Post Traumatic Stress Disorder Jungian Psychotherapy
Post Traumatic Stress Disorder
Post Traumatic Stress Disorder is an anxiety disorder that usually starts within the three months of a traumatic incident. It has been reported that in rare cases, PTSD symptoms may only occur after a number of years.
Three groups of symptoms are present in people with Post Traumatic Stress Disorder. Increased anxiety / emotional arousal includes anger or irritability, overwhelming shame or guilt, sleeplessness and self-destructive behaviour. The second group of symptoms, known as intrusive memories, causes flashbacks to the traumatic event and upsetting dreams. The third group of symptoms that a Post Traumatic Stress Disorder patient may experience, includes emotional numbing or avoidance. This group of symptoms includes memory problems, poor concentration, feeling emotionally numb, a sense of hopelessness, and an avoidance of activities that the person used to find enjoyable.
Post Traumatic Stress Disorder symptoms may be present for a while, disappear and then return again. General stress may increase the symptoms, as can reminders of the traumatic incident.
Therapists who address Post Traumatic Stress Disorder generally use one, or a combination of trauma therapies to treat it. Eye movement desensitization and reprocessing (EMDR) is commonly used and can help a person to change their reactions to traumatic memories.
Exposure therapy can help a person reduce the amount of fear related to the feelings and thoughts associated with past traumatic events. Cognitive therapy helps a person to change the way he or she thinks about the event and the aftermath of a traumatic incident. It will help a person to identify thoughts that cause fear and anger, and learn ways to replace those thoughts with less stressful and more empowering thoughts.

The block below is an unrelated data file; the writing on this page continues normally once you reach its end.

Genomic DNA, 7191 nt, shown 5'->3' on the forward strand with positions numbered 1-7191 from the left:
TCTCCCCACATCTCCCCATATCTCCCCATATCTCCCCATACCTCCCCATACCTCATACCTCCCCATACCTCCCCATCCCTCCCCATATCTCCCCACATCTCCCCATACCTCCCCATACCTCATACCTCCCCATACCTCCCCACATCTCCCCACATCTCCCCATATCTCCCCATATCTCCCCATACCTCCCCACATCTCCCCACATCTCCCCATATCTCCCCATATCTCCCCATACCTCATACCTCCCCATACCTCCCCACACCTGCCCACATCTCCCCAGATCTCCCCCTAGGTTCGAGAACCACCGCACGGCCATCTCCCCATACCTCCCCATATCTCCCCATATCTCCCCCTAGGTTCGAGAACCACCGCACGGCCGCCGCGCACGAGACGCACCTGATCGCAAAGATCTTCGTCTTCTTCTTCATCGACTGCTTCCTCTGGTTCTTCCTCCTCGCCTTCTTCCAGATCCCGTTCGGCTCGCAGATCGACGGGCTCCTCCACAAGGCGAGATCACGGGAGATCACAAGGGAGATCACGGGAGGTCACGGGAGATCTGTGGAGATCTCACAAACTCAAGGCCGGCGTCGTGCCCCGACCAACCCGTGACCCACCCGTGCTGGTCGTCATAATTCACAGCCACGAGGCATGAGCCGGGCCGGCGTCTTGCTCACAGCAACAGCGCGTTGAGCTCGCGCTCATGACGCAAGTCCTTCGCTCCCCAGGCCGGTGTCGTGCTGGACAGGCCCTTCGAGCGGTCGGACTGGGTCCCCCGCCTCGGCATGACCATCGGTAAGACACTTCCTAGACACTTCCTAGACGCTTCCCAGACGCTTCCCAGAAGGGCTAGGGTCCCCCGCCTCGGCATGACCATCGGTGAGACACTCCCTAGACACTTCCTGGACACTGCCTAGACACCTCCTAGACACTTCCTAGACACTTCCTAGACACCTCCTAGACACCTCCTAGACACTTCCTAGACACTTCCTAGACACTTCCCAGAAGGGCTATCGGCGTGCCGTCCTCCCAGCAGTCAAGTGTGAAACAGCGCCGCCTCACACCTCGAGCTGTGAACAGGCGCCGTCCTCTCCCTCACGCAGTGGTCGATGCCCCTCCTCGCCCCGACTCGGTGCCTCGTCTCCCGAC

If you are looking for a counsellor or psychologist who offers Post Traumatic Stress Disorder and related issues you may want to search the directory to find a professional whose approach will suit you best.
Jungian Psychotherapy, Existential-Humanistic
Jungian Psychotherapy, named after Carl Jung is essentially analytical psychology. Jung believed that the unconscious was a collective state that was shared by everyone. He also believed that everyone desires to experience wholeness, through creating harmony by the unconsciousness and the consciousness. Jung aimed to accomplish this harmony through dream study.
Depth psychology analyses the unconscious and is also known as Jungian psychotherapy or analysis. Dreams play an important role in Jungian psychotherapy.
Jung believed that dreams are usually attitude-compensations and that dreams can offer wisdom, constructive criticism, advice and ego information. Jungian psychotherapy aims to establish a relationship between the unconscious and the ego in order to bring about a psyche transformation.
If you are looking for a therapist who offers Jungian Psychotherapy, please browse our list of practitioners below..
Existential-Humanistic psychotherapies emphasize a collaborative approach to the understanding of the client's full experience rather than just the symptom, thoughts or behaviour. Psychological problems are viewed as the result of a restricted ability to make authentic, meaningful, and self-directed choices about how to live. Consequently, interventions are aimed at increasing client self-awareness and self-understanding. The key words for existential-humanistic therapy are acceptance and growth, responsibility and freedom.